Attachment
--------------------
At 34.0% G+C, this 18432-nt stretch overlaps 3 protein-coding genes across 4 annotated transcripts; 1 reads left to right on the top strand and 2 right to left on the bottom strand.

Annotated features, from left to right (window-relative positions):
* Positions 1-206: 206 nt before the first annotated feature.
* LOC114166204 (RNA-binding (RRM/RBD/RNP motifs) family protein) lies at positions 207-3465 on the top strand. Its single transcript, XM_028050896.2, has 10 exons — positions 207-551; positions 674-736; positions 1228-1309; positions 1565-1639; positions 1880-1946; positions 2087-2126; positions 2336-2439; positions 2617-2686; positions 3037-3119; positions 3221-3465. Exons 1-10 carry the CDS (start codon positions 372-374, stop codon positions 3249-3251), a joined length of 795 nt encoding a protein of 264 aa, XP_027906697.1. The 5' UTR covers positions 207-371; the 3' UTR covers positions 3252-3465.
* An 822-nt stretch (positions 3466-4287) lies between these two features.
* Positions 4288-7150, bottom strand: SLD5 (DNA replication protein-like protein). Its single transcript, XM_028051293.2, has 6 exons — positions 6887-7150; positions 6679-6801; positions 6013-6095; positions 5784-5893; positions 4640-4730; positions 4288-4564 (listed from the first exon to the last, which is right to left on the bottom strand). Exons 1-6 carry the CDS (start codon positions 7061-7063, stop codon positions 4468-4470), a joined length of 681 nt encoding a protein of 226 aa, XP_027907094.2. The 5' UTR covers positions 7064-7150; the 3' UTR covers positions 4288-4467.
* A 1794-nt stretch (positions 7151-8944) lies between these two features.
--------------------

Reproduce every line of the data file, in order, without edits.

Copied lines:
At 34.0% G+C, this 18432-nt stretch overlaps 3 protein-coding genes across 4 annotated transcripts; 1 reads left to right on the top strand and 2 right to left on the bottom strand.

Annotated features, from left to right (window-relative positions):
* Positions 1-206: 206 nt before the first annotated feature.
* LOC114166204 (RNA-binding (RRM/RBD/RNP motifs) family protein) lies at positions 207-3465 on the top strand. Its single transcript, XM_028050896.2, has 10 exons — positions 207-551; positions 674-736; positions 1228-1309; positions 1565-1639; positions 1880-1946; positions 2087-2126; positions 2336-2439; positions 2617-2686; positions 3037-3119; positions 3221-3465. Exons 1-10 carry the CDS (start codon positions 372-374, stop codon positions 3249-3251), a joined length of 795 nt encoding a protein of 264 aa, XP_027906697.1. The 5' UTR covers positions 207-371; the 3' UTR covers positions 3252-3465.
* An 822-nt stretch (positions 3466-4287) lies between these two features.
* Positions 4288-7150, bottom strand: SLD5 (DNA replication protein-like protein). Its single transcript, XM_028051293.2, has 6 exons — positions 6887-7150; positions 6679-6801; positions 6013-6095; positions 5784-5893; positions 4640-4730; positions 4288-4564 (listed from the first exon to the last, which is right to left on the bottom strand). Exons 1-6 carry the CDS (start codon positions 7061-7063, stop codon positions 4468-4470), a joined length of 681 nt encoding a protein of 226 aa, XP_027907094.2. The 5' UTR covers positions 7064-7150; the 3' UTR covers positions 4288-4467.
* A 1794-nt stretch (positions 7151-8944) lies between these two features.